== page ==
the Foreign Office has been accused of wasting taxpayers’ money on an animated film designed to stop Muslim teenagers from becoming Islamic extremists.
Officials have spent about £33,000 on Wish You Waziristan, a cautionary tale of two young British Muslim brothers who decide to join a group of Islamic fighters on the Afghanistan-Pakistan border.
But critics, including members of the Muslim community, have questioned the wisdom of the film, which has been branded naive and simplistic.
The cartoon, which combines computer game-style graphics and teenage street slang, opens with a failed attempt by the brothers to launch a grenade from a mountain-top in the Waziristan region of Pakistan.
It then switches into flashback mode and viewers learn how the pair got to an extremists’ training camp from their home in Britain.
The story is told from the point of view of the unnamed younger brother, who has little time for the cause and has agreed to become involved only out of respect for his older brother Abu.
Abu’s journey on the road to extremism begins when he is just 11 years old and he and two white friends are targeted by racists while they are playing football on a beach.
The brothers are then shown watching a series of training videos featuring Osama Bin Laden before joining the fighters in Waziristan.
The younger brother says the videos are like the computer game Call Of Duty ‘but boring’.
Gun ordeal: The brothers are shocked by their reception in Wazirstan
Misguided: In the 'terror training' the young Muslims try boxing as they condition themselves to become Islamic fighters
He is also unimpressed by their new home in the Pakistan and the warmth of the welcome they receive.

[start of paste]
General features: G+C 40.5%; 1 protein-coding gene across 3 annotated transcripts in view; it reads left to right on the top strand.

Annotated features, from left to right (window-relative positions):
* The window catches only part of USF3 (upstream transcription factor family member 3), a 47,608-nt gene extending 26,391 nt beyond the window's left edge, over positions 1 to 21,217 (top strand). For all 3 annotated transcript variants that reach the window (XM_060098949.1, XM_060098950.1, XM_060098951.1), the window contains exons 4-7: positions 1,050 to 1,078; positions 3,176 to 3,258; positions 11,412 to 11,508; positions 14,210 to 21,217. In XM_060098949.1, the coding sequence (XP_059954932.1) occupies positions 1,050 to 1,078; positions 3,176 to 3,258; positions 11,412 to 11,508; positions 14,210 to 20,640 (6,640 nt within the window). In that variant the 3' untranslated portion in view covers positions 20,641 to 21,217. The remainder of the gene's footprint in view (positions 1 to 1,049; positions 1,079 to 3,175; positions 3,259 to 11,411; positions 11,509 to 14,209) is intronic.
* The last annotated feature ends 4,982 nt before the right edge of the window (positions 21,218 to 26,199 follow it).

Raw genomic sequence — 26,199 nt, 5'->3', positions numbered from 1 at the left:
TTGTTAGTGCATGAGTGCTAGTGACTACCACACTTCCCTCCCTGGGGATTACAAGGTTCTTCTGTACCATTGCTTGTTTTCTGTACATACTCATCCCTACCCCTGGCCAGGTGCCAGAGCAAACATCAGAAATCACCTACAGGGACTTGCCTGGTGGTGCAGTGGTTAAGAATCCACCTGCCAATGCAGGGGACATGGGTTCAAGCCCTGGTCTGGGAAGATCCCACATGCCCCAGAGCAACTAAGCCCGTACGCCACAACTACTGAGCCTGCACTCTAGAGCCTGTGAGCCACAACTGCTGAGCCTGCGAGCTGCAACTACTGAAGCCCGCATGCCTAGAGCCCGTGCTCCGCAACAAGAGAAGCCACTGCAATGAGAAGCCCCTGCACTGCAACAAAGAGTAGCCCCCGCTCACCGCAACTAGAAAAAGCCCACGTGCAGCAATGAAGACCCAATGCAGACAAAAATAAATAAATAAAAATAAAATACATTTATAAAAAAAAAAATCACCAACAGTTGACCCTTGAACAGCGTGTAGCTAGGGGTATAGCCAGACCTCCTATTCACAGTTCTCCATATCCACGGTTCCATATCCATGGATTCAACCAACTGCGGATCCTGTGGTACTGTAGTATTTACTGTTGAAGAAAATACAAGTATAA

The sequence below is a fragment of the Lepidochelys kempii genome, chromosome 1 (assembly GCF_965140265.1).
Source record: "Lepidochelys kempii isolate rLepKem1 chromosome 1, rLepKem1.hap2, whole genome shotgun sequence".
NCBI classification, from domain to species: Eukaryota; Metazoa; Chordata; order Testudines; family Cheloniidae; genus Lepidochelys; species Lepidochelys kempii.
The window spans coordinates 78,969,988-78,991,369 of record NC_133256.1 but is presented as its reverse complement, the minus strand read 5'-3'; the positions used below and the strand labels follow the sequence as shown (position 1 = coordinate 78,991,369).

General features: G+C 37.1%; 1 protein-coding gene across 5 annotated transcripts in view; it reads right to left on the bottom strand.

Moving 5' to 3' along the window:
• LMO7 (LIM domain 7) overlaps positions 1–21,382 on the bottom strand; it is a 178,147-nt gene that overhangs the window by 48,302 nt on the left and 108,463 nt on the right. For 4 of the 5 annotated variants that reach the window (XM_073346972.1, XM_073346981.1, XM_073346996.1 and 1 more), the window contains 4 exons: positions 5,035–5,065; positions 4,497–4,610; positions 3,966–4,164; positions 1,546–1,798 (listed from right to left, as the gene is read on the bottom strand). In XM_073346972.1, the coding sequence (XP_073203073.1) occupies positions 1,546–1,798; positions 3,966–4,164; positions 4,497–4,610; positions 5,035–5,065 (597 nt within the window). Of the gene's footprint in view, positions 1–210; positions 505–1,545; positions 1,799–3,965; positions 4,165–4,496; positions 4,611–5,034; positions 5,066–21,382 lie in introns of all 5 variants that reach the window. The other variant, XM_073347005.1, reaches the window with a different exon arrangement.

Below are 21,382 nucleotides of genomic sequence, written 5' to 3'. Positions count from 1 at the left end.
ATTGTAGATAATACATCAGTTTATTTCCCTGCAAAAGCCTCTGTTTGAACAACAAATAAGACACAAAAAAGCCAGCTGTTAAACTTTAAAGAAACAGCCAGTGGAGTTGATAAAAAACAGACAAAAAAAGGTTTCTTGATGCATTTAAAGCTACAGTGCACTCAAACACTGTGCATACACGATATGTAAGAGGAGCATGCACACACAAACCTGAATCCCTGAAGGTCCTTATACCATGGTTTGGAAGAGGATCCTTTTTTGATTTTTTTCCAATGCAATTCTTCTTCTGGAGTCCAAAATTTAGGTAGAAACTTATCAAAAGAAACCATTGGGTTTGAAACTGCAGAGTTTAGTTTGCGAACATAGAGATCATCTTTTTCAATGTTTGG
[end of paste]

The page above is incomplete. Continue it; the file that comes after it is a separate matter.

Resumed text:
He says: 'When we got there I was thinking, ‘‘Bro, are we in the right place?’’
'The first thing they did was lock us up and start interrogating us. They told me they were just precautions and not to take it personally.
'But to be honest, when a fat guy has got his hand up your ****, it’s pretty personal.'
Following the failure of the grenade-launching mission, the brothers return to the UK, only to be arrested. The film ends with Abu writing to his brother asking for forgiveness.
Misguided: Muslim leaders have branded the film 'naive and simplistic'
Leading members of the Muslim community welcomed the attempt to reach out to teenagers but questioned the wisdom of the film.
Dr Mohammad Shahid Raza, an imam at Leicester Central Mosque, said: ‘The film sounds naive and simplistic. The descriptions of the fighters the brothers encounter are particularly unrealistic.’
Dr Ghayasuddin Siddiqui, the founder of the Muslim Institute think-tank believes the film would have been more effective if it had confined itself to the issue of the racism.
‘It should have asked its audience to concentrate on that rather than going off at a tangent,’ he added. ‘What follows is a waste of time.’
Last night, a Foreign Office spokeswoman said the film had been commissioned by the Labour Government in 2009. She said the total production budget was about £33,000.
The film has been produced by a company called Bold Creative, which specialises in educational films aimed at teenagers.
In the past it has made videos about hygiene and healthy eating. No one from the firm was available for comment last night.
The cartoon is being supported by a viral marketing campaign which is playing on YouTube.